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Muhammad faces 20 federal counts

Suspect could face death penalty; Malvo not charged

Sketches of John Allen Muhammad in court Tuesday in Greenbelt, Maryland.

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Federal criminal complaint: U.S. v. Muhammad  (FindLaw, PDF)external link
• Interactive: The death penalty
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• Story: D.C. area victims

GREENBELT, Maryland (CNN) -- John Allen Muhammad appeared in federal district court Tuesday afternoon on a 20-count complaint filed earlier in the day charging him as the killer in seven of the Washington-area sniper shootings.

An affidavit filed in support of the complaint says Muhammad, 41, gave his alleged teenage accomplice the nickname "Sniper" in the months before the killings began. Ten people were killed and three wounded in the three-week spree that began October 2. (Full story)

Neither the complaint nor the affidavit names Muhammad's alleged accomplice, John Lee Malvo, 17, because he is a juvenile. Records show he will be 18 in February.

Federal officials said the United States would be able to seek the death penalty against Muhammad under a federal law that makes it a capital crime to use a gun during a criminal act that causes someone's death.

"It's important that we have available the most serious penalties in a setting like this," said Attorney General John Ashcroft in announcing the charges. "I believe that the ultimate sanction ought to be available here."

Other federal charges against Muhammad include:

•Conspiracy to commit offenses against the United States.

•Interstate transportation in the aid of racketeering.

•Firing a weapon in a school zone.

•Conspiracy to affect interstate commerce by extortion and threats of physical violence.

•Affecting interstate commerce by extortion and threats of physical violence.

Following Muhammad's preliminary hearing before U.S. Magistrate Charles Day, public defender Jim Wyda urged the public "to respect" the judicial process, saying "at this point we still have not heard any evidence in a court of law against Mr. Muhammad."

"He has never been convicted of another crime at any time, anywhere," Wyda told reporters outside federal district court here. Muhammad first appeared in federal court last week after his arrest on an unrelated firearms charge.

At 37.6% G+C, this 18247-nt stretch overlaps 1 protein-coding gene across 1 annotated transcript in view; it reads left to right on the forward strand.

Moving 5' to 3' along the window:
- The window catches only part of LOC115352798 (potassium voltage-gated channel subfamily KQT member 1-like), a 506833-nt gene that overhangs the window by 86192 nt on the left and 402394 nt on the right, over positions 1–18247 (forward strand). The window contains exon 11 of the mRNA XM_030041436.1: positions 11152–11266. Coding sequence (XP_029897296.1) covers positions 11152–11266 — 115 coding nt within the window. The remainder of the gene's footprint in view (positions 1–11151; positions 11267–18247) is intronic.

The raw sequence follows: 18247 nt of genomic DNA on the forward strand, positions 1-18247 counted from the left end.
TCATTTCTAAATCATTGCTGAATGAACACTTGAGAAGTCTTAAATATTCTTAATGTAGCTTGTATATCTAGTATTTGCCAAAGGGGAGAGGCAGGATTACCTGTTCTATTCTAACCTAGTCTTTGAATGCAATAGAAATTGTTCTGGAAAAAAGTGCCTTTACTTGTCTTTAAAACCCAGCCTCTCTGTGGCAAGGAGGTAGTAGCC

Wyda said a detention hearing was set for next Tuesday. An arraignment will follow at which a court date will be set.

The complaint names seven killings -- the six in Montgomery County, Maryland, and the one in the District of Columbia -- for which Muhammad could be executed upon conviction. The Virginia shootings were not included in the federal filing because not all the local jurisdictions have filed charges.

The affidavit, filed and signed by agents of the FBI and the Bureau of Alcohol, Tobacco and Firearms, details the key points of the investigation.

The affidavit says each shot was taken from a distance and several were close to highway exit ramps. According to the affidavit, authorities test-fired a Bushmaster rifle found in the suspects' car and the bullet matched ballistics tests on all but two of the 13 shooting victims.

Inside the 1990 Chevrolet Caprice, authorities found a global positioning system unit, a Sony laptop computer, a pair of two-way radios, a .223-caliber bullet, a Bushmaster rifle and a cotton glove similar to one found at a shooting scene, according to the affidavit.

The affidavit cites a Muhammad associate in Tacoma, Washington, as the source of the nickname reference. Both suspects lived in Tacoma for awhile. The affidavit does not mention Malvo by name but refers to him as "John Doe, juvenile."

The writing on a note found with a Tarot card in the middle school shooting in Bowie, Maryland, and near the October 19 shooting at a Ponderosa restaurant in Ashland, Virginia, "were probably written by one and the same person," the affidavit says.

The note found in Ashland demanded $10 million to be paid into a Visa platinum account from a credit card stolen in Arizona in March, the affidavit says. That evidence was the basis of the extortion charges.

Jurisdiction questions

Key issues in the case include which jurisdiction will get to try the two men first and how certain a death sentence would be upon conviction. Virginia has been more aggressive than Maryland in pursuing the death penalty for the two, and Maryland law forbids execution of minors.

Prosecutors in three Virginia counties filed murder and attempted murder charges Monday against Muhammad and Malvo. (Charges by jurisdiction)

Sniper suspects John Lee Malvo, left, and John Allen Muhammad
Sniper suspects John Lee Malvo, left, and John Allen Muhammad

The two suspects were indicted Friday in Montgomery County. They also were charged in Montgomery, Alabama, for the shooting death of a woman during a September 21 liquor store robbery. (The Alabama connection)

Police in Washington state have named Muhammad and Malvo as suspects in a Tacoma killing earlier this year and said a weapon that may have been used by one of the men was involved in the vandalism of a local synagogue. (Full story)

Sources said the federal charges would not have any bearing on which jurisdiction would be the first to try the suspects.

CNN's Kelli Arena and Terry Frieden contributed to this report.

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